Here are the steps I took to get my build server to run MsTest without installing VS 2012:

  1. Created 'Mstest' directory folder in c:\dev.
  2. Copied 'Mstest.exe' and 'Mstest.exe.config' from C:\Program Files (x86)\Microsoft Visual Studio 11.0\Common7\IDE to 'Mstest' directory
  3. Copy Microsoft.VisualStudio.QualityTools.UnitTestFramework.dll to 'Mstest' directory
  4. Created 'assemblies' directory in 'Mstest' folder
  5. Extracted all v11 Microsoft.VisualStudio.QualityTools.*.dlls from C:\Windows\assembly to 'Mstest/assemblies' directory
  6. Copy all 'v11' Microsoft.VisualStudio.QualityTools..dlls and Microsoft.VisualStudio.TestTools..dlls from C:\Windows\Microsoft.NET\assembly\GAC_MSIL to 'Mstest/assemblies'
  7. Copy all v11 Microsoft.VisualStudio.QualityTools..dlls and Microsoft.VisualStudio.TestTools..dll from C:\Program Files (x86)\Microsoft Visual Studio 11.0\Common7\IDE\PrivateAssemblies to 'Mstest/assemblies'
  8. Add 'assemblies' to the 'privatePath' attribute of in 'Mstest.exe.config'
  9. Export 'HKEY_LOCAL_MACHINE/SOFTWARE/Wow6432Node/Microsoft/VisualStudio/11.0/Enterprise/QualityTools and apply it to hudson box.
  10. Copy QTAgent32.exe and QTAgent32.exe.config to 'MsTest' directory from C:\Program Files (x86)\Microsoft Visual Studio 11.0\Common7\IDE
  11. Add 'assemblies' to the 'privatePath' attribute of in 'QTAgent32.exe.config'
  12. Copy 'msdia110.dll' from 'C:\Program Files (x86)\Microsoft Visual Studio 11.0\Common7\Packages\Debugger' to 'MsTest/assemblies'
  13. Register 'msdia110.dll' with c:/windows/syswow64/regsvr32.exe /i '../mstest/assemblies/msdia110.dll'(This threw an error, but for some reason it still worked. I ran it a couple times and tried different regsvr32.exe versions before I checked, but it's there in the registry)

  14. Add environment variable 'MSTEST_HOME' and set it to 'c:\dev\mstest\' or to your path. I used the environment variable in my build script.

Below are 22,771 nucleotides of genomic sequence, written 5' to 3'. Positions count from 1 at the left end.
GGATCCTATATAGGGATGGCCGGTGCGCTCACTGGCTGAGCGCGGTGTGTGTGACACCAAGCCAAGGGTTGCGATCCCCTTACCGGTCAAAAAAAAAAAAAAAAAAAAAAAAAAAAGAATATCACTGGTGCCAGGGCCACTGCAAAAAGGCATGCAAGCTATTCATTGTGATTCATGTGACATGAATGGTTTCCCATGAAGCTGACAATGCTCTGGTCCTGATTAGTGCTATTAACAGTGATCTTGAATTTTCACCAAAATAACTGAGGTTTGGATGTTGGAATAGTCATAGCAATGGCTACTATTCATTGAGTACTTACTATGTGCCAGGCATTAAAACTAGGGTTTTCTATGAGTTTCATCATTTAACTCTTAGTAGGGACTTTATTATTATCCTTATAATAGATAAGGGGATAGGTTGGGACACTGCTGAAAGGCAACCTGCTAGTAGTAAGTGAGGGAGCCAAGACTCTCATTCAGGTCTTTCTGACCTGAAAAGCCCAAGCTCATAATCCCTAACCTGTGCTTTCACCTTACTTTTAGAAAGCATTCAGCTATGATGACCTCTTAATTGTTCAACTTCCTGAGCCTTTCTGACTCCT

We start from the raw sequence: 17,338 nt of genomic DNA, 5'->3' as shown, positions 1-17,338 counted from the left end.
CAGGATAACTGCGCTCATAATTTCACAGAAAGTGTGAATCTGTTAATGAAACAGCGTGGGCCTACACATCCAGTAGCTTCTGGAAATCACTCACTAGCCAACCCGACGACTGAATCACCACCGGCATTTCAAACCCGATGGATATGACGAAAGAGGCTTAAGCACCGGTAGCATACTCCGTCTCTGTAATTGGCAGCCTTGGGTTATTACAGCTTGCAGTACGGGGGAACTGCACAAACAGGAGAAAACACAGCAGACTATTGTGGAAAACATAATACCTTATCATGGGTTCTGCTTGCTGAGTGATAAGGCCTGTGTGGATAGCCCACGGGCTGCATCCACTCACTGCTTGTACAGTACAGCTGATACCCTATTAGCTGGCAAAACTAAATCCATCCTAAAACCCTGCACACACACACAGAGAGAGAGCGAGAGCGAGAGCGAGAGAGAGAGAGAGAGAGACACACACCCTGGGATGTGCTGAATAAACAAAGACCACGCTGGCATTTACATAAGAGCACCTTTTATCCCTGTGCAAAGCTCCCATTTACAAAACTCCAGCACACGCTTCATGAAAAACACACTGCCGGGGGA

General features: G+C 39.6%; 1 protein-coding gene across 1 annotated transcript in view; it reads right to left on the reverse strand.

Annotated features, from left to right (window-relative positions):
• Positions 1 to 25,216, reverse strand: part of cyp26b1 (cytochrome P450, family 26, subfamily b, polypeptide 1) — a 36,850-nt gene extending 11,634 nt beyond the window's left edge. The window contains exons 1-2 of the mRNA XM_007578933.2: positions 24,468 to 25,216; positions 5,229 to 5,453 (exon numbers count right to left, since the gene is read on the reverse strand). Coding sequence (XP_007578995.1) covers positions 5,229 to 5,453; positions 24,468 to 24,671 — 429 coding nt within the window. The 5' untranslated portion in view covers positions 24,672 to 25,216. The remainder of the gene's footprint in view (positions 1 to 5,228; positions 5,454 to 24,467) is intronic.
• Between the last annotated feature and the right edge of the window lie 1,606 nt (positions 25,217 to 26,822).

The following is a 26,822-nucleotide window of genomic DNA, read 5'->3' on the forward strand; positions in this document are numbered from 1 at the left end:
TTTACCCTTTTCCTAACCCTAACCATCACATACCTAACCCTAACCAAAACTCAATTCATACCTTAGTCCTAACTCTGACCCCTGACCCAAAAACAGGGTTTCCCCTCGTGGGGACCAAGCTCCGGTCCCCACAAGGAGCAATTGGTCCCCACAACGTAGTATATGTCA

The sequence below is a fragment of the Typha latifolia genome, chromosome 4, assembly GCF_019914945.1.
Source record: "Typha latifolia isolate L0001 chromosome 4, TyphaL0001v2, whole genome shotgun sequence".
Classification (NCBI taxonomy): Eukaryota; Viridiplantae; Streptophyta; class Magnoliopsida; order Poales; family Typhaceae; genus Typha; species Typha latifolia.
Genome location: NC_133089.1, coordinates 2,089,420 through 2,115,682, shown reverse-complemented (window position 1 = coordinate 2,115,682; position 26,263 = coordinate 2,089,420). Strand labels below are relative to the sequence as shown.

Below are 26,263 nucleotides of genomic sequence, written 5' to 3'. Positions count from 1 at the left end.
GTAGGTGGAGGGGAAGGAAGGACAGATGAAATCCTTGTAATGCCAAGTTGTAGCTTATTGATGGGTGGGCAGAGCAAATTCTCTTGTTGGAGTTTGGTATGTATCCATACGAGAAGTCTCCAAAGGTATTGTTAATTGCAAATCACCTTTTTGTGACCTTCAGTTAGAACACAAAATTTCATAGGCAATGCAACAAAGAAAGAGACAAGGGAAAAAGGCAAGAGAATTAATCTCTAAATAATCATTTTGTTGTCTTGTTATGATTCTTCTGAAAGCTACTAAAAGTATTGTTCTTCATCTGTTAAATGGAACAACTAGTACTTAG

Debugging MsTest execution error:

Add to 'MsTest.exe.config'

  <trace autoflush="true" indentsize="4"> 
      <add name="EqtListener" type="System.Diagnostics.TextWriterTraceListener" initializeData="C:\MsTest.log" /> 
    <add name="EqtTraceLevel" value="Verbose" /> 

If you need to run mstest.exe webtest tool then you can install Visual Studio Enterprise trial and make sure to run it at least once (just start it) under account under which test will be running with nothing additional needs to be done. So if your test run under System account then you need to use something like below

PS C:\agent> psexec -s cmd.exe
C:\Windows\system32>"C:\Program Files (x86)\Microsoft Visual Studio\2017\Enterprise\Common7\IDE\mstest.exe"
Microsoft (R) Test Execution Command Line Tool Version 15.0.27520.0
Copyright (c) Microsoft Corporation. All rights reserved.

Please specify tests to run, or specify the /publish switch to publish results.
For switch syntax, type "MSTest /help"

MSTest was announced for .NET Core users. The announcement has usage example with the dotnet tool. I haven't figured myself how to get the standalone mstest executable.

  • Link is broken :-(
    – James
    May 7, 2020 at 3:38
  • 2
    @James Just fixed the link
    – user7610
    May 7, 2020 at 7:45

Your Answer

By clicking “Post Your Answer”, you agree to our terms of service and acknowledge that you have read and understand our privacy policy and code of conduct.

Not the answer you're looking for? Browse other questions tagged or ask your own question.